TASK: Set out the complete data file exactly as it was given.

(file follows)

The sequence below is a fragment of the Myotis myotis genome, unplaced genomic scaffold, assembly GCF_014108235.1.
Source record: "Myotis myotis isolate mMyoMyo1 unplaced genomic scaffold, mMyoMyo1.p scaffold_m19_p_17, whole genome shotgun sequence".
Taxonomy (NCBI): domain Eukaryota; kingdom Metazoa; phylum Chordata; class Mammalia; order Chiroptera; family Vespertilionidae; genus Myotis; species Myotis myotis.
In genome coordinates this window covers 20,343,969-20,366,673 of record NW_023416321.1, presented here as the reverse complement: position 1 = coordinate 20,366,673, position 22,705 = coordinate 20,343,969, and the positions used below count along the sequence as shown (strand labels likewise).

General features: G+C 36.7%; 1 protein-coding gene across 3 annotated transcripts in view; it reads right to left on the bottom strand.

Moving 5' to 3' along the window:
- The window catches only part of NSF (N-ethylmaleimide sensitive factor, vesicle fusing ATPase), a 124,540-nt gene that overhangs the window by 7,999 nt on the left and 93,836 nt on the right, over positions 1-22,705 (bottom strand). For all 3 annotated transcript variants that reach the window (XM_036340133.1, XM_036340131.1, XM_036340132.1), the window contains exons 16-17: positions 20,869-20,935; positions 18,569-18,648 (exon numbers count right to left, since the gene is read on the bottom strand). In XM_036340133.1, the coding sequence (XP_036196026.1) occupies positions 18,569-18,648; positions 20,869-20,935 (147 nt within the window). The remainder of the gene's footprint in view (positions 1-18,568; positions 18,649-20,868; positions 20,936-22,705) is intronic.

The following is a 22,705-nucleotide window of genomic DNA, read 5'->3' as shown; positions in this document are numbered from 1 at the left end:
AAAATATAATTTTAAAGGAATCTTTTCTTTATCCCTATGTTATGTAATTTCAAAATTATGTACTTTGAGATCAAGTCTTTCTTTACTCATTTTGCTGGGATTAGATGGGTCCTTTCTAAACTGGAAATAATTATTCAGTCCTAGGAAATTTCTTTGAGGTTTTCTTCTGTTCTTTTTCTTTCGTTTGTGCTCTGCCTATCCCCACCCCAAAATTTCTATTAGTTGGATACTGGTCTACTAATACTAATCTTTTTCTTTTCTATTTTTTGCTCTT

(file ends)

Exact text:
The sequence below is a fragment of the Myotis myotis genome, unplaced genomic scaffold, assembly GCF_014108235.1.
Source record: "Myotis myotis isolate mMyoMyo1 unplaced genomic scaffold, mMyoMyo1.p scaffold_m19_p_17, whole genome shotgun sequence".
Taxonomy (NCBI): domain Eukaryota; kingdom Metazoa; phylum Chordata; class Mammalia; order Chiroptera; family Vespertilionidae; genus Myotis; species Myotis myotis.
In genome coordinates this window covers 20,343,969-20,366,673 of record NW_023416321.1, presented here as the reverse complement: position 1 = coordinate 20,366,673, position 22,705 = coordinate 20,343,969, and the positions used below count along the sequence as shown (strand labels likewise).

General features: G+C 36.7%; 1 protein-coding gene across 3 annotated transcripts in view; it reads right to left on the bottom strand.

Moving 5' to 3' along the window:
- The window catches only part of NSF (N-ethylmaleimide sensitive factor, vesicle fusing ATPase), a 124,540-nt gene that overhangs the window by 7,999 nt on the left and 93,836 nt on the right, over positions 1-22,705 (bottom strand). For all 3 annotated transcript variants that reach the window (XM_036340133.1, XM_036340131.1, XM_036340132.1), the window contains exons 16-17: positions 20,869-20,935; positions 18,569-18,648 (exon numbers count right to left, since the gene is read on the bottom strand). In XM_036340133.1, the coding sequence (XP_036196026.1) occupies positions 18,569-18,648; positions 20,869-20,935 (147 nt within the window). The remainder of the gene's footprint in view (positions 1-18,568; positions 18,649-20,868; positions 20,936-22,705) is intronic.

The following is a 22,705-nucleotide window of genomic DNA, read 5'->3' as shown; positions in this document are numbered from 1 at the left end:
AAAATATAATTTTAAAGGAATCTTTTCTTTATCCCTATGTTATGTAATTTCAAAATTATGTACTTTGAGATCAAGTCTTTCTTTACTCATTTTGCTGGGATTAGATGGGTCCTTTCTAAACTGGAAATAATTATTCAGTCCTAGGAAATTTCTTTGAGGTTTTCTTCTGTTCTTTTTCTTTCGTTTGTGCTCTGCCTATCCCCACCCCAAAATTTCTATTAGTTGGATACTGGTCTACTAATACTAATCTTTTTCTTTTCTATTTTTTGCTCTT